Royal Mail has asked people to stop sending mail abroad due to a "cyber incident" causing severe disruption.
It said it was temporarily unable to send letters and parcels overseas, and was "working hard" to resolve the issue.
There are also minor delays to post coming into the UK, but domestic deliveries are unaffected.
The incident has been reported to the UK's cyber intelligence agency and police who deal with serious crime.
Royal Mail apologised and said its teams were "working around the clock to resolve this disruption". It said it would update customers when it had more information.
The company is calling it a "cyber-incident" rather than a cyber attack because it does not know what has caused the problem, the BBC has been told.
Computerised systems for sending letters and parcels abroad had been "severely disrupted", Royal Mail said.
"We immediately launched an investigation into the [cyber] incident and we are working with external experts," it added.
The back office system that has been affected is used by Royal Mail to prepare mail for despatch abroad, and to track and trace overseas items.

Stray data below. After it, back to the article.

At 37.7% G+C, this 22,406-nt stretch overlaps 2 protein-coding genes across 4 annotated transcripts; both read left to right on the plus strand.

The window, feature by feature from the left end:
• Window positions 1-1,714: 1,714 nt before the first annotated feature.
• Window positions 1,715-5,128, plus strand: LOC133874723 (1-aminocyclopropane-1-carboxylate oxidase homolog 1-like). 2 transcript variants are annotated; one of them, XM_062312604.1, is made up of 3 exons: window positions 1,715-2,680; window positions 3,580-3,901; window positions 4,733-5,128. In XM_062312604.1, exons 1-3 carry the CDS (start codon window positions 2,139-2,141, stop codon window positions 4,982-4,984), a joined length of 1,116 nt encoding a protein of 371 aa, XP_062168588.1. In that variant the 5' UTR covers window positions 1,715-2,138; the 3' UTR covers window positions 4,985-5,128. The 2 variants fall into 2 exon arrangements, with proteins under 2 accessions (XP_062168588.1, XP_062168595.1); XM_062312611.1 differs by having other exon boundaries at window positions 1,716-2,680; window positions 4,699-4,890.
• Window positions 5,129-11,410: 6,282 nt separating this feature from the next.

It is in use at six sites, including Royal Mail's huge Heathrow distribution centre in Slough, which has been affected by the incident.
It is unclear how long the disruption will continue, and mail that has already been shipped for export may be delayed.
The National Cyber Security Centre, which is part of the UK's cyber intelligence agency GCHQ, is involved in trying to work out what has happened, alongside the National Crime Agency.
Regulators have also been told of the incident.
Details are often scarce when it comes to cyber incidents, but Royal Mail is being especially vague about what is happening inside its international mail centres.
The company has called in the National Cyber Security Centre and the Information Commissioners Office, which are the bodies you'd usually call if there's a cyber attack - the NCSC for help, and the ICO because you have to inform them of any potential data theft.
But Royal Mail has also called the National Crime Agency, which suggests the incident might have a different angle to it.
They are also being careful not to call it a cyber-attack, which opens up the possibility that it might be a large scale technical glitch, or even some sort of sabotage to the system.
Either way it seems to be a major incident with far-reaching effects as the backlog of packages builds up.
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